Why Teaching With Context Always Wins
Give the pupils something to do, not something to learn; and the doing is of such a nature as to demand thinking; learning naturally results.
— John Dewey
My high school algebra teacher “phoned it in.” Her classroom instruction consisted of slapping one transparency after another on the overhead projector and in a monotone voice going over the each and every line. She explained the concepts of basic algebra by just reading the slide on the screen. There wasn’t any enthusiasm and there certainly wasn’t any way for me to relate to my world what she was teaching.
Relating what you’re teaching to your students—teaching with context—is one ingredient of helping your students succeed. Your students could be in a classroom in front of you, viewers of a digital training course you created, or the readers of documentation you wrote. Your students could even be the attendees of a talk you’re giving at a conference.
Three Useful Examples are Better Than None
The ExpressionEngine CMS has always had thorough documentation. For non-developers, the concept of relationships between content entries—and how to think about them and output them—can be more difficult to grasp than other parts of the CMS. Because of that the creators of ExpressionEngine wrote up three different contexts in which you would use relationships between entries in ExpressionEngine.
- Creating a menu for a pizza shop
- Creating a schedule for a music venue
- Creating a teams and games schedule for a community sports league
These are examples. But they’re not just completely contrived examples. They are examples that the reader of the docs might actually encounter while using ExpressionEngine (or at least related enough that they have something to hook into and get started). Each one has detailed information and code; exactly what someone struggling with the concept of relationships in ExpressionEngine would encounter.
Learning Geometry Through Carpentry
I had another teacher in high school (my two experiences were so vivid that I remember this all 20 years later) who taught Geometry. All of his examples had to do with him and his Dad working in their carpentry business during the Summer months when school was in recess. Whether it was the Pythagorean Theorem or finding the area of a rectangle, he always had an example about a problem he faced in the previous summer’s carpentry work.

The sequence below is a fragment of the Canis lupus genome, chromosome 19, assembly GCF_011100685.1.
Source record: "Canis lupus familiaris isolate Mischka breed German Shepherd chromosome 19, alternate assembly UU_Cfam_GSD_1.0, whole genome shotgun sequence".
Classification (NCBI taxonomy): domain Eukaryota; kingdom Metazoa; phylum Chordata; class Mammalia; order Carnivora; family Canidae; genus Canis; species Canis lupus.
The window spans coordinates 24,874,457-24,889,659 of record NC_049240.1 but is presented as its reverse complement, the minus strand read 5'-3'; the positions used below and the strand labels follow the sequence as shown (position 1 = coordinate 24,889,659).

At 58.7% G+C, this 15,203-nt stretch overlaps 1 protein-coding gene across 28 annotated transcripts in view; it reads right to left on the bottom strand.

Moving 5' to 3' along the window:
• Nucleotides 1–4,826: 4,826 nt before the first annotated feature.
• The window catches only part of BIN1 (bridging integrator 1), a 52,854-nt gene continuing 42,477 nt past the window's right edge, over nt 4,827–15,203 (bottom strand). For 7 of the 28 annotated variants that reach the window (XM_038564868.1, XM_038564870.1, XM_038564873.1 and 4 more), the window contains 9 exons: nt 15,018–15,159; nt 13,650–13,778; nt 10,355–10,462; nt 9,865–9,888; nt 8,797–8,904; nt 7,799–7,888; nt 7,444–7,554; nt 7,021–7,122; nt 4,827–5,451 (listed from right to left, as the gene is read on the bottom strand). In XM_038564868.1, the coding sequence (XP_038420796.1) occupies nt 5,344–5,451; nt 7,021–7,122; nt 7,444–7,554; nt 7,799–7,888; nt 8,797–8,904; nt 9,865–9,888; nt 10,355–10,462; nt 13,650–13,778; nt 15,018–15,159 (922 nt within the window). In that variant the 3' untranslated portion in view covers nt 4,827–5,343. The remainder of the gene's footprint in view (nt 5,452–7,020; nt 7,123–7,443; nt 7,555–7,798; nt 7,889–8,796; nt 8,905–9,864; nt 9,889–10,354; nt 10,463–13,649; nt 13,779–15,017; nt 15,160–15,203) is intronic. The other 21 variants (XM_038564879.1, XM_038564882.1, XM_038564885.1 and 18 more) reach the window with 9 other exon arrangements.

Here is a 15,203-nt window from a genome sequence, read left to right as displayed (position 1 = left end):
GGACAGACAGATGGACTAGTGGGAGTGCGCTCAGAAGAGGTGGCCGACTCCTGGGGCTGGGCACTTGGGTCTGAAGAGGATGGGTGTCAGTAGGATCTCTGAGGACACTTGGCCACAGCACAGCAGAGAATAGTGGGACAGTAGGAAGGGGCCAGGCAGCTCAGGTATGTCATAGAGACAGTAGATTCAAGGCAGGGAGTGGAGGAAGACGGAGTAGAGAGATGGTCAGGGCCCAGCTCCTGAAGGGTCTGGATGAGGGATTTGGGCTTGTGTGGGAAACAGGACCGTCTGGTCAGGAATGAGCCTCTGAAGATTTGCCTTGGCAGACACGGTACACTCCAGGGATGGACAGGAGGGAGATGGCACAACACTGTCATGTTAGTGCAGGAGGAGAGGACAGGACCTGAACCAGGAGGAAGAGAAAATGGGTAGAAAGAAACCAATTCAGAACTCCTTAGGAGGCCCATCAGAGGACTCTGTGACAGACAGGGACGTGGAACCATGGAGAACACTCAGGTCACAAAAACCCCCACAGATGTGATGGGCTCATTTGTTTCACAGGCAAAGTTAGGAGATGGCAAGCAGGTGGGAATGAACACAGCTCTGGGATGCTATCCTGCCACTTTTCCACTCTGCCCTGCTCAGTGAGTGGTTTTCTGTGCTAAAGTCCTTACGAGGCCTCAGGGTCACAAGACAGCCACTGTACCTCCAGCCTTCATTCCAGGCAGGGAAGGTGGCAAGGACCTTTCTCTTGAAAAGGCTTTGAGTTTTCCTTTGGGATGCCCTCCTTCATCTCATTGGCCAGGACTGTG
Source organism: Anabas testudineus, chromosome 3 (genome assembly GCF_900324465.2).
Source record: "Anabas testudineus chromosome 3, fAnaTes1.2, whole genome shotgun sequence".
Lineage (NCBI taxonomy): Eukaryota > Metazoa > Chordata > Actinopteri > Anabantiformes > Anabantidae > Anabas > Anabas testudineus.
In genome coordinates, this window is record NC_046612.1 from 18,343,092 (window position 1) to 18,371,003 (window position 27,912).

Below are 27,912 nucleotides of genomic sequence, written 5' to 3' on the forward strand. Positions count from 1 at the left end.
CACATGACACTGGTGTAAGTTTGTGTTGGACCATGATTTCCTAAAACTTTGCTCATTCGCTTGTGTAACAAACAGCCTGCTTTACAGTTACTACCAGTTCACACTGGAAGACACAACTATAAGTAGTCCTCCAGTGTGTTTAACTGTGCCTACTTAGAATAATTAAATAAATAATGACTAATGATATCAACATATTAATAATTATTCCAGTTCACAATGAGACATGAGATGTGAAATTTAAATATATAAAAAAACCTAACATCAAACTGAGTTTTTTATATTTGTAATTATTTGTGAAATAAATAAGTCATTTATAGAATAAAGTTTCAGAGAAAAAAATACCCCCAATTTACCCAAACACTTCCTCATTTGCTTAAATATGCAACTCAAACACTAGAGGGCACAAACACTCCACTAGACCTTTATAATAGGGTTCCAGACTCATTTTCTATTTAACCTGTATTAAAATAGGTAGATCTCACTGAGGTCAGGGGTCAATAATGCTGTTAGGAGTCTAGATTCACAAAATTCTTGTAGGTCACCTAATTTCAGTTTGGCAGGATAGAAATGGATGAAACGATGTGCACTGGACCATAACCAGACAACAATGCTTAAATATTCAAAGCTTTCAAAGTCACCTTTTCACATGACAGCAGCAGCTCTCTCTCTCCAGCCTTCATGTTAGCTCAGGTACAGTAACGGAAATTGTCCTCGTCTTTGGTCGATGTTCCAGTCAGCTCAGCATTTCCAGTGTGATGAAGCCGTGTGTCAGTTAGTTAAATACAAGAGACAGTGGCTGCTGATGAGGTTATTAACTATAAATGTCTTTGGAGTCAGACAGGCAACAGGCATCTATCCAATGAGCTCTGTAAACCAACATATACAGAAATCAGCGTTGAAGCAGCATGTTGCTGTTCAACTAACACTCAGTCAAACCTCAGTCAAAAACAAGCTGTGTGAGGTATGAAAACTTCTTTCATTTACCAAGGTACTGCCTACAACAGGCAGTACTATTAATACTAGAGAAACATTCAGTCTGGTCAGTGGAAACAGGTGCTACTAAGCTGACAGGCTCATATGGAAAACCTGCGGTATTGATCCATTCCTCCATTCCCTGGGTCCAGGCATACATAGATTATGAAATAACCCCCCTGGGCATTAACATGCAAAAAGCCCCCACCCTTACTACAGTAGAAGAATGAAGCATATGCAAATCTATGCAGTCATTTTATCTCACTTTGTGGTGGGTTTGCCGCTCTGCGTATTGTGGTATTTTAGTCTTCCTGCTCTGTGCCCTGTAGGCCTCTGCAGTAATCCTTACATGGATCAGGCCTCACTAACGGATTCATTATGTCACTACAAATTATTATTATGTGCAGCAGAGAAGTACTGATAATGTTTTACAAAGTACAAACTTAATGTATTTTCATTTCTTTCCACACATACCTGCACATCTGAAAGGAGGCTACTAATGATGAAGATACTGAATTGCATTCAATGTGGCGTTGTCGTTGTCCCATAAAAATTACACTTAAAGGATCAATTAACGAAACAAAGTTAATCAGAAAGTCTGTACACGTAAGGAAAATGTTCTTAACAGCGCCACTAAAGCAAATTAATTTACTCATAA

So what was the difference between the two teachers and approaches? I was bored in my Algebra class and attentive in my Geometry class. I also did better in my Geometry class (although I was never a great math student in general).
My geometry teacher gave me a real world situation with which to frame the geometry he was teaching. The context he used help me relate the geometry concepts to something I’d better understand.
His examples also kept my attention. And if a teacher loses her students attention it’s over.
Reusable and Repurposable Information
Beyond just teaching within a real-world context is filling that context with information that the student can reuse and repurpose later on. If I’m teaching how to use a piece of technology like a content management system I always try to teach the concepts in a context in which the student will most likely find herself using them.
If I’m teaching how to use a file upload and management part of a CMS I might use it in a tutorial to create a slideshow or carousel; these are both very common use cases on websites we build today. The student learns how to use the tool in the CMS while creating something she’ll probably have to create a dozen times. That information now has more value than it ever did before.
Take the time to decide how you want to frame what you’re teaching. You do need a checklist of teachable items, but along with those you need to decide how you’re going to frame the entire lesson. Will it be in the context of a building contractor working on a house and using geometry? Or will it be in the context of a designer building a portfolio website using a content management system?
Both of those are very practical applications of the information that help us learn better, faster and retain more.